American Mahjong: An Influential Part of American Gaming and Culture
Even though American anthropologist Stewart Cullen published a paper in 1895 mentioning the game of Mahjong, the game did not form part of American culture until the 1920s. Abercrombie & Fitch was the first and foremost company selling Mahjong sets. It became such a smashing success in New York City, leading to its co-founder, Ezra Fitch, deciding to dispatch several emissaries to Chinese cities to purchase all possible Mahjong sets they could find. Due to the Mahjong craze, Abercrombie & Fitch sold close to 12,000 Mahjong sets.
Around the same time, in 1920, another man who helped add to the popularity of Mah Jong – Joseph Park Babcock – published a book laying out the game rules. Generally referred to as the “Red Book,” this book was titled Rules of Mahjong. Babcock, who learned how to play Mah Jong in China, simplified and streamlined the rules of Mah Jong to make it easier for Chinese Americans interested in playing the game.
Mahjong spread like wildfire around the 1920s as millions, propelled by the Chinese American communities in the United States, started playing it. After the fad ran its course, much of Babcock’s rules were discarded, and players returned to following the game’s original rules. In 1937, it became a lot more regulated with the creation of the National Mahjong League, abbreviated as NMJL. The League devised the first American rule book -“Maajh: The American Version of the Ancient Chinese Game.”
In its initial years of play in the United States, it was played mainly by Jewish American women. It is worth noting that the National Mah Jong League founders were all Jewish women. During and after World War II, the game became an integral part of their social life, with no gambling involved, unlike its Chinese counterpart. These Jewish women are also responsible for the most popular form of the game played currently, known as “American Mah Jong.”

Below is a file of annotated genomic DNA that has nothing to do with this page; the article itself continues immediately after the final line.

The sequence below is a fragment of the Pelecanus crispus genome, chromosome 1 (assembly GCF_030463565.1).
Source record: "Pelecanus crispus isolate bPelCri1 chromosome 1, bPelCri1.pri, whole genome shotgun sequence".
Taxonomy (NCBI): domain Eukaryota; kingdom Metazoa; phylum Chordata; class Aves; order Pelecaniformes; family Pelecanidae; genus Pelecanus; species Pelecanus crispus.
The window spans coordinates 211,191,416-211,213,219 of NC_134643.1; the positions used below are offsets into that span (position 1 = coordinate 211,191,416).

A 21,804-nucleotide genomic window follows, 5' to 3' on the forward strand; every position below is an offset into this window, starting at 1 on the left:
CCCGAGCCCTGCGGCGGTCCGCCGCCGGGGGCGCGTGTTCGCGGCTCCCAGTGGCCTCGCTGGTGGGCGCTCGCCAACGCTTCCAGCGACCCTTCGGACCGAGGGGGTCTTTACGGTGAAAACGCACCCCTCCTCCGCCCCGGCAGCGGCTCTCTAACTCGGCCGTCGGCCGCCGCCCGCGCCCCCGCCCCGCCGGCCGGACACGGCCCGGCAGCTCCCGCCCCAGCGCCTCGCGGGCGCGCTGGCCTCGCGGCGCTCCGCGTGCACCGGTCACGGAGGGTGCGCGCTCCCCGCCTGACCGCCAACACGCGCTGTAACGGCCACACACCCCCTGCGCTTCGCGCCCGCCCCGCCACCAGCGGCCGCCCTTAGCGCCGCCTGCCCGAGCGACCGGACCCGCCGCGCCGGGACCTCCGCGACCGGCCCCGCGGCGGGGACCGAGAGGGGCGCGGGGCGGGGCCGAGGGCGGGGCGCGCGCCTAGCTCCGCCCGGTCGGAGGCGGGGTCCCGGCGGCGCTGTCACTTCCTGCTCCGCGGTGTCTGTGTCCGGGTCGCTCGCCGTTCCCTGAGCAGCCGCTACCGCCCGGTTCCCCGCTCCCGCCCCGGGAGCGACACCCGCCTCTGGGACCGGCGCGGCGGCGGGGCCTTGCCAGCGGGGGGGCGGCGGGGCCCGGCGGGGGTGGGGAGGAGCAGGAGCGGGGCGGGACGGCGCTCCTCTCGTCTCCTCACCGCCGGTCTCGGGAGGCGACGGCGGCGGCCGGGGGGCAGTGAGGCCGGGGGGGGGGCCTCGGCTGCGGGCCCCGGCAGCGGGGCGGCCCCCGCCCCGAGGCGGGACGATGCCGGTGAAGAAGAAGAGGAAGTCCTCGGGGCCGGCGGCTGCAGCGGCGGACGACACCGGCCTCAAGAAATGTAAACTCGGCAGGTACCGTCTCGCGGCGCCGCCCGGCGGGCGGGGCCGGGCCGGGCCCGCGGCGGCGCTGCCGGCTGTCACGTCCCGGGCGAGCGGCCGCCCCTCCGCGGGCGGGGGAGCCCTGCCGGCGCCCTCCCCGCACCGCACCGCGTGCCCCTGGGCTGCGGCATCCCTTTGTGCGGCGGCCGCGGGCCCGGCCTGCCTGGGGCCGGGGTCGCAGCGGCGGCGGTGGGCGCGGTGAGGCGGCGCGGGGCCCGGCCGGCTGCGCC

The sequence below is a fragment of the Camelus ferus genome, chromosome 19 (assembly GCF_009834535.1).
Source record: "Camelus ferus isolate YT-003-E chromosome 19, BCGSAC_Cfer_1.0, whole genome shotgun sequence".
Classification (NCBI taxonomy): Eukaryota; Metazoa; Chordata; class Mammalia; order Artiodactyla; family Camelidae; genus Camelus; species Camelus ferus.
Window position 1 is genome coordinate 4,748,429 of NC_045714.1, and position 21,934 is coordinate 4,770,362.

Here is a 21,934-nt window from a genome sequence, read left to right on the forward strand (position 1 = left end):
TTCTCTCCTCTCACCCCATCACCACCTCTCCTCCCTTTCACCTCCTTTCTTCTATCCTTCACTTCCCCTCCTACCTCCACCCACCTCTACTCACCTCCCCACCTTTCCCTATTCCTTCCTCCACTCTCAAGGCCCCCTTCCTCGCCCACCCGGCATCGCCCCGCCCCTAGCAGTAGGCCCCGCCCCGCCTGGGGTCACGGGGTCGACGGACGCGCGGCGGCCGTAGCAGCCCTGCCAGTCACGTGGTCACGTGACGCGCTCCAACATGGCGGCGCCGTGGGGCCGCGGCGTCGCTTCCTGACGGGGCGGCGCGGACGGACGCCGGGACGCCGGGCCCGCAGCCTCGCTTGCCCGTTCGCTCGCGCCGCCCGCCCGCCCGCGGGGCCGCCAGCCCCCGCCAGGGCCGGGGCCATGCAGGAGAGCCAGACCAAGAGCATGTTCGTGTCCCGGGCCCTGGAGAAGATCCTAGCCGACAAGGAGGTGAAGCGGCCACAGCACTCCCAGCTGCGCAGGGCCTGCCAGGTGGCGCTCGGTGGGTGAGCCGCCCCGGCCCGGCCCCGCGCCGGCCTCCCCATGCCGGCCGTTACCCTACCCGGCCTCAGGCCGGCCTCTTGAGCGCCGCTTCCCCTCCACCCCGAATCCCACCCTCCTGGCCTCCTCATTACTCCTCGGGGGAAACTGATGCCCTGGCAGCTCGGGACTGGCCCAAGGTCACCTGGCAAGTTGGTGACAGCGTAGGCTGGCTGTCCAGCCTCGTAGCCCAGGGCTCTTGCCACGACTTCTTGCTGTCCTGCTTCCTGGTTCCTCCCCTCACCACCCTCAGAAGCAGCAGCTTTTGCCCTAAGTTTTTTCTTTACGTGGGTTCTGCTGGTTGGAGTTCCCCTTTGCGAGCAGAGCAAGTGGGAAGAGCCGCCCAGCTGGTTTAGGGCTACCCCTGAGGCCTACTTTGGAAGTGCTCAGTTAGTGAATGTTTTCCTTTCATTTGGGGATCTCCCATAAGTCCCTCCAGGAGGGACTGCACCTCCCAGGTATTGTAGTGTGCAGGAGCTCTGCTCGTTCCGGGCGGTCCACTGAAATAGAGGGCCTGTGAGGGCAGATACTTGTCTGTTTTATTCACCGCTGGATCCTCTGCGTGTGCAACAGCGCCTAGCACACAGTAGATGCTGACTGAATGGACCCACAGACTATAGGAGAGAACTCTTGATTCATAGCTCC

The National Mah Jongg League, which conducted the first Mah Jong cruise tournament in 1986, is famous for hosting the 25th Silver Anniversary Cruise in 2010, where players flocked from all parts of the US and Canada to compete.
As a game, Mahjong has undergone a great deal of evolution over the decades. While playing the game on a table is still popular among Chinese Americans, especially the retired folk, it is debatable that the online version of Mahjong is undoubtedly the most prominent. Mahjong solitaire, for instance, uses a set of Mahjong tiles instead of cards. It is mainly played on a PC than over a physical tabletop.
A fun-filled, challenging online variant of Mahjong is playable on the MPL app. It’s typically a tile-matching game featuring different tile designs and layouts that the player must crack in 1-on-1 battles and tournaments. Every matched pair gets ten points for the player, unlocking the subsequent layer of tiles. The game goes on till the timer runs out, and the winner is decided based on a simple score comparison. Here comes the best part: you can win real money rewards playing Mahjong.
You’ve learned a few new things about Mahjong today, haven’t you? Now, it’s time to go and play the latest online version of the game on MPL and win incredible cash rewards.